The Electric Coffee Bean Experience

The search for kickass coffee

Adventures in Coffee

This article first appeared in on 13 May, 2011.

Learning about coffee is a slippery slope. Learn just one new thing about coffee and suddenly it can take over every thought you have – in a nice way! For instance, the first coffee house in the UK was opened in Oxford back in ’52. That’s 1652, by the way. Two years later, Cambridge had its first coffee establishment. Both buildings are apparently still in existence. Twenty three years after the advent, England had over 3000 coffee houses. Charles II tried to ban coffee houses in 1676 but the law was repealed before it was due to be enacted. Coffee is embedded deep within English history.

Try this. There are over 90 species of coffee plants. 75% of our drinking coffee comes from just one species: the Arabica.

Answer this: which country drinks more coffee that any other per capita? Just to help, New Zealand weighs in at 36th in the world, working through 3.7 kgs per person every year. The leading country consumes 12 kgs a year (Australia only manages 3kg).

Learning about coffee isn’t really about facts and figures. It should be much more hands on than that..

The first of my recent adventures was with the Department of Coffee and Social Affairs on London’s Leather Lane. Chris McKie is one of the business partners at the Department. After spending his days pulling shots of espresso, he can be found conducting coffee-making classes. I spent a brilliant two hours learning the basics of grinding, tamping and steaming on a La Marzocco machine. Chris hands out knowledge like it was candy on Halloween. The class left me with three basic thoughts.

  1. There’s no excuse for bad coffee.
  2. Anyone can learn to make a decent espresso.
  3. A good barista is worth his or her weight in gold.

Coffee making is pretty simple. Water at the correct temperature. Beans roasted and ground within a reasonable set of parameters. Make sure your equipment is clean and working properly. Anyone following these basic rules will make a good cup of coffee. Making that killer cup of coffee though only comes with practice. And more practice. That’s why good barista should be treasured.

There are plenty of cafes and coffee roasteries that have coffee classes. They’re lots of fun (well, my one was) and should improve your home coffee making experience (mine definitely did). We’ll come back to the Department in a moment.

My next adventure came through Reiss Gunson. Reiss owns and operates Londinium Espresso in West London. He’s a coffee roaster and coffee equipment supplier. His particular love is for black coffee. He reminded me that coffee was a naturally sweet(ish) drink that the instant phenomenon reduced to a bitter, tasteless concoction that screams out for a sugar addition. Anyone who’s had a well balanced shot of espresso will know what he’s talking about regards the sweetness. I spent four hours with Reiss, chatting about coffee and working my way through 15 cups of coffee, mostly using his Bosco lever machine and I was surprised how simple and effective a lever machine was for making good espresso.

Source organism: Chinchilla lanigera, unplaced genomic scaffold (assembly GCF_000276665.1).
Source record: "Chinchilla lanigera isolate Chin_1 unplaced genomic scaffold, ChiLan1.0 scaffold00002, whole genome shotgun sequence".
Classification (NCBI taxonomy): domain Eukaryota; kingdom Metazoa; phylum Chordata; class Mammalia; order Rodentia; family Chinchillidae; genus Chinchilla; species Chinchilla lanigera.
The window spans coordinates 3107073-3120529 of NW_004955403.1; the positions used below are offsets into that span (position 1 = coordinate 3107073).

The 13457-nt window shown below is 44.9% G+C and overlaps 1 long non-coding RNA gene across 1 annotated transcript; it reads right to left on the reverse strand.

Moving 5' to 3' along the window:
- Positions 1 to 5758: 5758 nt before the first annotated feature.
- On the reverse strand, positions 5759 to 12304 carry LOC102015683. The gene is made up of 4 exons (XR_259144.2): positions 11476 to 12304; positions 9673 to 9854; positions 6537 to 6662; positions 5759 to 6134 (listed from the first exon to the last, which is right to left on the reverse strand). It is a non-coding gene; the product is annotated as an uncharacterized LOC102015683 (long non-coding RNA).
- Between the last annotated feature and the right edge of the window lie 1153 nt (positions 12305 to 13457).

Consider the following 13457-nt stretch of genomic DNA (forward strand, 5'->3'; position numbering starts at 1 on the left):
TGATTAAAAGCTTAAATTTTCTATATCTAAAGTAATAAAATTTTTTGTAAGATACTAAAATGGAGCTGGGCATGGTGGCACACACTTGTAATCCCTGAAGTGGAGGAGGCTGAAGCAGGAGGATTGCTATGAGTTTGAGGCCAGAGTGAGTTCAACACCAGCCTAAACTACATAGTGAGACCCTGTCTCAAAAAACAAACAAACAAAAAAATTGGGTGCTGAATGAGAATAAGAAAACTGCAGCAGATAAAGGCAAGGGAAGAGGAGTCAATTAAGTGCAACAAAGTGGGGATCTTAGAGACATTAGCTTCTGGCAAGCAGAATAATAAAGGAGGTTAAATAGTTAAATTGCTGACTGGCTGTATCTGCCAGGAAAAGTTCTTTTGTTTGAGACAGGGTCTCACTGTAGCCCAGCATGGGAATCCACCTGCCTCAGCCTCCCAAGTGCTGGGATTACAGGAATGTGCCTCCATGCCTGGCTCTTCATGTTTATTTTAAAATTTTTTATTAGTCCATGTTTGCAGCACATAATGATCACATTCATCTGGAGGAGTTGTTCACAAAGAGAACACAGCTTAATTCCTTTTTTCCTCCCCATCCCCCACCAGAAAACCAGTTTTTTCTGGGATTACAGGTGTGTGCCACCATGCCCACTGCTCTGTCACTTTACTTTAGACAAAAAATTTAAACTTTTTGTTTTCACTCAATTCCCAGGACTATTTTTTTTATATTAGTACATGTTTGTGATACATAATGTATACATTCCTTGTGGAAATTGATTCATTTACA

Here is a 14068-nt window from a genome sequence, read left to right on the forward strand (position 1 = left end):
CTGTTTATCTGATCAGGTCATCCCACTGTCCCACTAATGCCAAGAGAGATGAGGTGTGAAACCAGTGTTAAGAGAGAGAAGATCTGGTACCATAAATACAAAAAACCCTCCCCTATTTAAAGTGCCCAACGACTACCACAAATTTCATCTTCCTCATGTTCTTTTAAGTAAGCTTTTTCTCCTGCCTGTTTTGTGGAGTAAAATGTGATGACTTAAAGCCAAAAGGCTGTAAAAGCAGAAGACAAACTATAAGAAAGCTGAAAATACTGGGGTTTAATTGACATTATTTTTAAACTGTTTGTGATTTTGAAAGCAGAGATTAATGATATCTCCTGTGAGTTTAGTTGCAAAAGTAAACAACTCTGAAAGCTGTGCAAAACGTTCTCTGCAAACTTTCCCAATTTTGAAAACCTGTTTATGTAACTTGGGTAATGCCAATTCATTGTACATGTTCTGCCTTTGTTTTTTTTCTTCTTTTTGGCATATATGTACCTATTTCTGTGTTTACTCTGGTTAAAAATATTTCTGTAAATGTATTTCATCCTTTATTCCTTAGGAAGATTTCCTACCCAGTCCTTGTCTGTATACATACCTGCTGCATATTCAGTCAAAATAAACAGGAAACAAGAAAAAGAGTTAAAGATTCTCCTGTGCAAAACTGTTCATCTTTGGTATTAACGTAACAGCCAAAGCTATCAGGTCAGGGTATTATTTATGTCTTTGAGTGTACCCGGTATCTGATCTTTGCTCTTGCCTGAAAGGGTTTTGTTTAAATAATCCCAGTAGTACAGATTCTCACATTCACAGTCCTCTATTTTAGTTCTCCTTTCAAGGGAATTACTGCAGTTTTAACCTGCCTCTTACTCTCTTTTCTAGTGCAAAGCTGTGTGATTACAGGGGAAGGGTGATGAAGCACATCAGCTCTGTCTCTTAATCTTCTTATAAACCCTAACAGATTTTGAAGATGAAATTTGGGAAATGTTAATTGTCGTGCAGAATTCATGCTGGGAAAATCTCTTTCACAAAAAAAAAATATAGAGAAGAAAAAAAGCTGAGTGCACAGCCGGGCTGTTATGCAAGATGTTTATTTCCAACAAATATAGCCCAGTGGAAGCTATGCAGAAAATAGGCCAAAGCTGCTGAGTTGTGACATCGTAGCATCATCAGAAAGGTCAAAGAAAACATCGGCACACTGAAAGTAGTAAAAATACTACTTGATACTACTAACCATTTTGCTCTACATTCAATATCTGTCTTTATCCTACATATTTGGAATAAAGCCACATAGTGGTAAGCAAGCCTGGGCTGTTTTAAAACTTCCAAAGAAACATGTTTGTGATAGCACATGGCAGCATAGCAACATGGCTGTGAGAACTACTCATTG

Back to Department of Coffee for adventure number 3. Sometimes it’s not even about making the coffee. One of the big questions for coffee lovers, especially newbies, is how should I be tasting coffee. Some people can baffle you with talk about herbaceous or caramel notes, an oily texture or fruit salad. Fruit salad from coffee beans! Yep, it’s possible. Like wine, a few people have been gifted with an awesome sense of smell to work with. The rest of us have to work at it, which means drinking lots of different types of coffee and paying attention to those differences. Thankfully, places like the Department of Coffee offer coffee appreciation classes where you can get a solid grounding in what to pay attention to and what different methods of coffee making will do to your beans. Tim Ridley led the course I was on and again it was very hands-on. The highlight had to be watching a siphon filter at work – coffee as theatre.

My final adventure was with yet another New Zealander, Glenn Watson. A Patumahoe boy, Glenn splits his time between the travel industry and a coffee training business. And perhaps more importantly, he runs the Coffee Forums UK website – one of the best coffee resources you could hope for. I managed to coerce Glenn into making coffee at a dinner party (he didn’t need much coercing, to be honest) and we spent an hour of bliss just filtering a variety of beans and generally neglecting the guests. Who knew that you could tell where coffee beans came from by looking at the dregs in the bottom of a filter?

People such as Glenn, Tim, Chris and Reiss are fantastic sources of knowledge when it comes to coffee (and they’re all London based Kiwis). Sometimes you may have to part with a little cash to tap into that fount while at others, it may just be striking up a conversation with someone (in Glenn’s case, it was Twitter). However you go about it, if you love coffee then take the time to learn more about it. It will open up the world just that little bit more for you.

And the answer to my coffee consumption question?

Finland. Who’d have thought?

I did not know that.


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